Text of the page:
According to a new study, childhood bullying may impact mental health in adulthood to a greater extent than child abuse. The study was published in the journal Lancet Psychiatry by researchers in the United States and United Kingdom
The study authors note that bullying is characterized by repetitive aggressive behavior engaged in by an individual or peer group with more power than the victim. It is a global issue; a review of data from 38 nations or regions found that one in three children report being bullied. Similar to child abuse, being bullied is reported can have adverse effects, including physical or mental health problems such as anxiety, depression, an increased risk of self-harm, and attempt or completion of suicide. Recent studies have documented that being bullied can modify stress responses or lead to long-term increases in inflammatory processes. These effects on health and employment can persist into early adulthood and even midlife.
For the study, the researchers reviewed data from the Avon Longitudinal Study of Parents and Children in the UK (ALSPAC) and the Great Smoky Mountains Study in the USA (GSMS). In ALSPAC, child abuse was evaluated as physical, emotional, or sexual abuse, or severe maladaptive parenting (or both) between ages 8 weeks and 8.6 years, as reported by the mother in questionnaires, and being bullied was measured with child reports. In GSMS, both maltreatment and bullying were repeatedly examined with annual parent and child interviews between ages 9 and 16 years. Statistical analysis was used to determine the relationship between child abuse, being bullied, and mental health problems.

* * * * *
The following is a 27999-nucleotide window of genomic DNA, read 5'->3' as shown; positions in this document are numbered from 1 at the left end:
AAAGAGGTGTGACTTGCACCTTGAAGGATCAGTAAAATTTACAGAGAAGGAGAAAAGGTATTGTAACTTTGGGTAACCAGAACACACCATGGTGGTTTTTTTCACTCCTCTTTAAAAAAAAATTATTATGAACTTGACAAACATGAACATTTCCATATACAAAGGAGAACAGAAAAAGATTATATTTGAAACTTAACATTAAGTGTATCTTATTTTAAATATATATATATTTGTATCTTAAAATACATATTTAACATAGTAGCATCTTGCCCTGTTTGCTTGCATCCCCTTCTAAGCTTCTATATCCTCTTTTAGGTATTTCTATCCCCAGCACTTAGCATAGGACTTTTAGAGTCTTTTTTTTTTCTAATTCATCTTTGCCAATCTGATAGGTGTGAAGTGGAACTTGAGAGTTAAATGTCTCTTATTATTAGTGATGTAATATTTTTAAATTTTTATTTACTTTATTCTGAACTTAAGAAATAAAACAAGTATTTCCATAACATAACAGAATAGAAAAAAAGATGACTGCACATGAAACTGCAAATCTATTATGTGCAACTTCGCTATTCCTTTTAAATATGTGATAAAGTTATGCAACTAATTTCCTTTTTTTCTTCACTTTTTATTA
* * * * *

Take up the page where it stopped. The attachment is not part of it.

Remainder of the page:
The study group comprised 4026 children from ALSPAC and 1420 children from GSMS. Compared with children who were not abused or bullied, children in GSMS who were only abused were at increased risk for depression in young adulthood. In both groups, children who were only being abused were not at increased risk for any mental health problem compared to children who were not maltreated or bullied. In contrast, children who were both abused and bullied were at increased risk for overall mental health problems, anxiety, and depression. Children who were bullied by peers only were more likely than children who were abused only to have mental health problems in both groups.
The authors concluded that being bullied by peers in childhood had greater long-term adverse effects on young adults’ mental health. They noted that their findings have important implications for public health planning and service development for dealing with peer bullying.